Friday Follies #145 – Making Grammar Great Again, One Hyphen at a Time

Greetings again, word lovers! The Grammar Cop has assembled a mix of hyphen-o-phobia, wrong-word-itis, and spelling misdemeanors for you.

  1. “…$850 million over the next few years to help finance assorted home care programs that will provide seniors with…”
  2. “And allegations of sexual impropriety long dodging Woody Allen and more recently aimed at Aziz Ansari have virtually brought their careers to a halt.”
  3. “First class accomodation for your pets: dogs, cats, birds…”


And the corrections:

  1. Did you spot the missing hyphen? It should say home-care programs. Why? Because home-care acts as a compound adjective here, modifying the noun programs. Easy as chocolate-cream pie, huh? Mmmm… 😋
  2. Did you catch the wrong word? To “dodge” something means to avoid it. However, in this sentence, the intended word (I’m sure!) is dogging, which means sticking to or following (in a manner unwanted by the person being followed).
  3. Did you see the misspelled word? It’s easy to remember how to spell accommodation correctly, if you keep this rule in mind: double-c, double-m. Oh, and by the way, bonus (imaginary) points if you also noticed the missing hyphen from “First class,” which should be First-class. See #1 above for the reason!

Friends, if you always remember the rules, you need never fear a citation from the Grammar Cop! Have an error-free week!

11 thoughts on “Friday Follies #145 – Making Grammar Great Again, One Hyphen at a Time

  1. Hmmm –

    1. I noticed home care but I would have associated it with health care and not hyphenated it. For work, where we deal a lot with the concept of health care for negotiating new contracts, etc., we put it as one word. We see healthcare as one word over here all the time and it did not get a red grammar-wrong squiggle underneath it when I typed it.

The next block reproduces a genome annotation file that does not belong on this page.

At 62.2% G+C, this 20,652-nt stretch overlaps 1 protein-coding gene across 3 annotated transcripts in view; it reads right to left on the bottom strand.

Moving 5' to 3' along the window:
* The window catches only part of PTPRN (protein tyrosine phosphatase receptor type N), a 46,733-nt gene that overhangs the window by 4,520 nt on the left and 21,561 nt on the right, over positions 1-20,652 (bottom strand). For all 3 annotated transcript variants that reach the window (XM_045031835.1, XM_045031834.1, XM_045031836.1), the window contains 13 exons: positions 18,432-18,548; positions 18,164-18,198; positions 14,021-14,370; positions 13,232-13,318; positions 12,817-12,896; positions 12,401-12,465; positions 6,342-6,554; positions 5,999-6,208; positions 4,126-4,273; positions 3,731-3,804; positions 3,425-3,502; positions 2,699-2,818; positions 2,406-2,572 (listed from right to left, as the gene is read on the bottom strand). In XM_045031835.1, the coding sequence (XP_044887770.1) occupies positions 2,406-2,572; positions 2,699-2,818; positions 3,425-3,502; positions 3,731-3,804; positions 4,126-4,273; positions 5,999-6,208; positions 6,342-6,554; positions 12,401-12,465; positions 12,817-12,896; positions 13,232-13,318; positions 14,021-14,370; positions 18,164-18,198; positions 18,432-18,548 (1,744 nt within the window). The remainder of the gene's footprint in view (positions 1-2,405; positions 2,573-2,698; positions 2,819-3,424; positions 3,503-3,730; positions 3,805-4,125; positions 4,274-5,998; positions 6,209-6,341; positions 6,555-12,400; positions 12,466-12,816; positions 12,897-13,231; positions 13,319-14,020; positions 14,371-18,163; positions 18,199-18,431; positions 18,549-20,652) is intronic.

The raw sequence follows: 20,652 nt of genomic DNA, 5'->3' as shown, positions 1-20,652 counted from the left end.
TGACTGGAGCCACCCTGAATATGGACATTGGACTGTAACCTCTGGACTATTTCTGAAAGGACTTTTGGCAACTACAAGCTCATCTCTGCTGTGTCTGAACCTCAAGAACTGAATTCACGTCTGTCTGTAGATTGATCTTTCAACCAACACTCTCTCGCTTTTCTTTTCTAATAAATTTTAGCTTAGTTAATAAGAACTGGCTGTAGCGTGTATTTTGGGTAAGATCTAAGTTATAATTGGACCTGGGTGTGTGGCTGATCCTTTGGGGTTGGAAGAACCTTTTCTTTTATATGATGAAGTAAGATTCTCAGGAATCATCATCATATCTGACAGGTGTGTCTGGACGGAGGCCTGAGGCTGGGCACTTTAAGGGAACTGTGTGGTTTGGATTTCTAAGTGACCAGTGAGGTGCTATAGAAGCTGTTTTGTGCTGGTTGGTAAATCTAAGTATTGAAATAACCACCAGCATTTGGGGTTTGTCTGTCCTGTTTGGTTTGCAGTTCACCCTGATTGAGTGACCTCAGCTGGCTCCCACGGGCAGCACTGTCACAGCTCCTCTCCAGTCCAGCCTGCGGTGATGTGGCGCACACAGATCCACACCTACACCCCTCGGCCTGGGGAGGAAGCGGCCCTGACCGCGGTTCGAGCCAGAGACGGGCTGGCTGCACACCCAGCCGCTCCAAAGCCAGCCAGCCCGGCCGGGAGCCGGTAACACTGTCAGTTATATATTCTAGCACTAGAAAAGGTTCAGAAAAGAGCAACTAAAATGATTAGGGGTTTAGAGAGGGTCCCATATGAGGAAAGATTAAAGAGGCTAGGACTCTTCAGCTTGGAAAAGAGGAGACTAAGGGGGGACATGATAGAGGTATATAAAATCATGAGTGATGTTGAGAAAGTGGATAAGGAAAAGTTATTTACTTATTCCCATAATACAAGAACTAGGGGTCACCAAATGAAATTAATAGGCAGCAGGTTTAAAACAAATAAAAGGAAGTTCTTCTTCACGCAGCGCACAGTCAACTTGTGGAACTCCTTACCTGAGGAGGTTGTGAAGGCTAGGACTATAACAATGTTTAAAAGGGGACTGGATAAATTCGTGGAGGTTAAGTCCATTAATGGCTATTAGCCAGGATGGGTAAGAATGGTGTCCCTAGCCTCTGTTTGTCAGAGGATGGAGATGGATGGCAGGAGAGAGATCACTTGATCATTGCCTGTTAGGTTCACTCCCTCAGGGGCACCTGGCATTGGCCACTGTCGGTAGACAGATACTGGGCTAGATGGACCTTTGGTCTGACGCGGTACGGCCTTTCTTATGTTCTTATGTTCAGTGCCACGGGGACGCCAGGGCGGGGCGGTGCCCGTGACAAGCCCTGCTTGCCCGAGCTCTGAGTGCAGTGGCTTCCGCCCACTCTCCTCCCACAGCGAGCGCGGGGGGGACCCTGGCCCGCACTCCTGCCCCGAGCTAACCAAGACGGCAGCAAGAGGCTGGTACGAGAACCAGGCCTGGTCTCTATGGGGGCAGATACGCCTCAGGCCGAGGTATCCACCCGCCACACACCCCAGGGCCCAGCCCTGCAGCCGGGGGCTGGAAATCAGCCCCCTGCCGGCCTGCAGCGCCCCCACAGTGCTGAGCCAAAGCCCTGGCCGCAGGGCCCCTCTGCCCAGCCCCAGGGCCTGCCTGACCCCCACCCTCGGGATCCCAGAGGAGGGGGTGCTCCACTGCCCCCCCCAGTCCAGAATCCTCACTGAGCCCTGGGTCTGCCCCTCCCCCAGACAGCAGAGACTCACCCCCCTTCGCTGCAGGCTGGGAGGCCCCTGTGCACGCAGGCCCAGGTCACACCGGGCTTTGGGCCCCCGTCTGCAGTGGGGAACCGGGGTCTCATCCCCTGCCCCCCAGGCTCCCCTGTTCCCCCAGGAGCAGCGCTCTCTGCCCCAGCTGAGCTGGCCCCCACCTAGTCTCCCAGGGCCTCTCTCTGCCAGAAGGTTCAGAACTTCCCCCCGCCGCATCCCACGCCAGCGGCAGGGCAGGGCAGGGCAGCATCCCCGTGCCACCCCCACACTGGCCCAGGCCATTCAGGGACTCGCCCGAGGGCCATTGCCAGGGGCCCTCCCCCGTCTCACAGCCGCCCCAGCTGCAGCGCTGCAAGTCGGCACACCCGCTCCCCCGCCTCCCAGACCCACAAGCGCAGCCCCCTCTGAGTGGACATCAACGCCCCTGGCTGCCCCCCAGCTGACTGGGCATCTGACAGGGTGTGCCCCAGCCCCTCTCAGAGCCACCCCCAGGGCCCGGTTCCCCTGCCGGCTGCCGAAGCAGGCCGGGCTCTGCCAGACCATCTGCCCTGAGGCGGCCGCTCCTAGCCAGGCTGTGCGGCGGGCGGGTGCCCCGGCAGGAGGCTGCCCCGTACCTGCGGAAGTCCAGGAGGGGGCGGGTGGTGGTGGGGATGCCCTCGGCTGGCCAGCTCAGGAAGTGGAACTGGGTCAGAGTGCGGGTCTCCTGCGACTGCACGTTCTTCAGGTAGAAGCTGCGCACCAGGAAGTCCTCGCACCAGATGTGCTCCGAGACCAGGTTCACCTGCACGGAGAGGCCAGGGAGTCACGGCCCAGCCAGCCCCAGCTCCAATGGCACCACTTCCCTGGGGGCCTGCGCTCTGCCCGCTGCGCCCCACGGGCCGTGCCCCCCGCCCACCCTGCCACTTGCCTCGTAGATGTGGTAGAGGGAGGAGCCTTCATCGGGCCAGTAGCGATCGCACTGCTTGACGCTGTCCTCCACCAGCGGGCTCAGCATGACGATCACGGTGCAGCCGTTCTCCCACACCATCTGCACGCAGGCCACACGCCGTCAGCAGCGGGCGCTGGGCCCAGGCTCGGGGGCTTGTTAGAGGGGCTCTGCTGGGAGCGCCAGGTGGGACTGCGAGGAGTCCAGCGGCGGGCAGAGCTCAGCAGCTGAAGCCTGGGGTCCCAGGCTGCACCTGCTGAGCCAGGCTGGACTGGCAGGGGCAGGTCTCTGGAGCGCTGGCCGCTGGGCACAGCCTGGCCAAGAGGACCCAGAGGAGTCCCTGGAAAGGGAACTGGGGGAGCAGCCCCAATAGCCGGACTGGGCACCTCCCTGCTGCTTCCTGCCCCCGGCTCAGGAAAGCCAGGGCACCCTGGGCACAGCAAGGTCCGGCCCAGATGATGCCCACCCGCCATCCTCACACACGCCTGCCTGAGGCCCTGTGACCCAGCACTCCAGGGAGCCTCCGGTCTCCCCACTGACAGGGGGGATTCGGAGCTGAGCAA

2. I did note dodging was incorrect and dogging was the better choice.

    3. I did notice the missing “m” in accommodations and it was missing a hyphen for first-class.

    Liked by 1 person

      1. I can’t say I’ve ever typed the words “home care”, just healthcare, though we did have a client “Right at Home” for a while, but it was a brief consult and I don’t think we did any client documents for his business. We see “healthcare” written together or as two words, more commonly as one word and to be harmonious in all docs, I just make it one word.

        Liked by 1 person

        1. Is the concept of home care foreign in the US? Are there no such things as visiting nurses, for example? Here the term is differentiated from the global term healthcare because it refers only to one aspect of healthcare: care provided in the home.

          Liked by 1 person

        2. No, we do have home healthcare and visiting nurses. There is an organization here called “Visiting Angels” and they provide all types of care, ranging from companion for those with dementia but otherwise healthy, to an invalid who must have round-the-clock nursing care, but prefers to stay in the comfort of their own home. Visiting Angels operates on different levels – in some cases they do cooking, light housekeeping, run errands, or may transport their charges to appointments. We had a neighbor many years ago who was a visiting nurse. She tired of working in a hospital and wanted a job with patient interaction, so she went to various patients, usually administering morphine or other drugs for patients in hospice situations. She left this job as she said it was very depressing and went to work in a doctor’s office.

          Liked by 1 person

        3. Visiting nurses and healthcare organizations specializing in this type of care, especially hospice, are a thriving business Ellie. Healthcare insurance here in the U.S. no longer allows for long stays in the hospital. A fellow blogger had rotator cuff surgery in June. Per the doctor’s orders, Terry could not sleep in her bed for eight weeks and either slept sitting up in a chair or a special reclining lounge chair. She could not lift anything heavier than a fork and was not allowed to even dice an onion until healed, yet her three-hour surgery was done on an outpatient basis.


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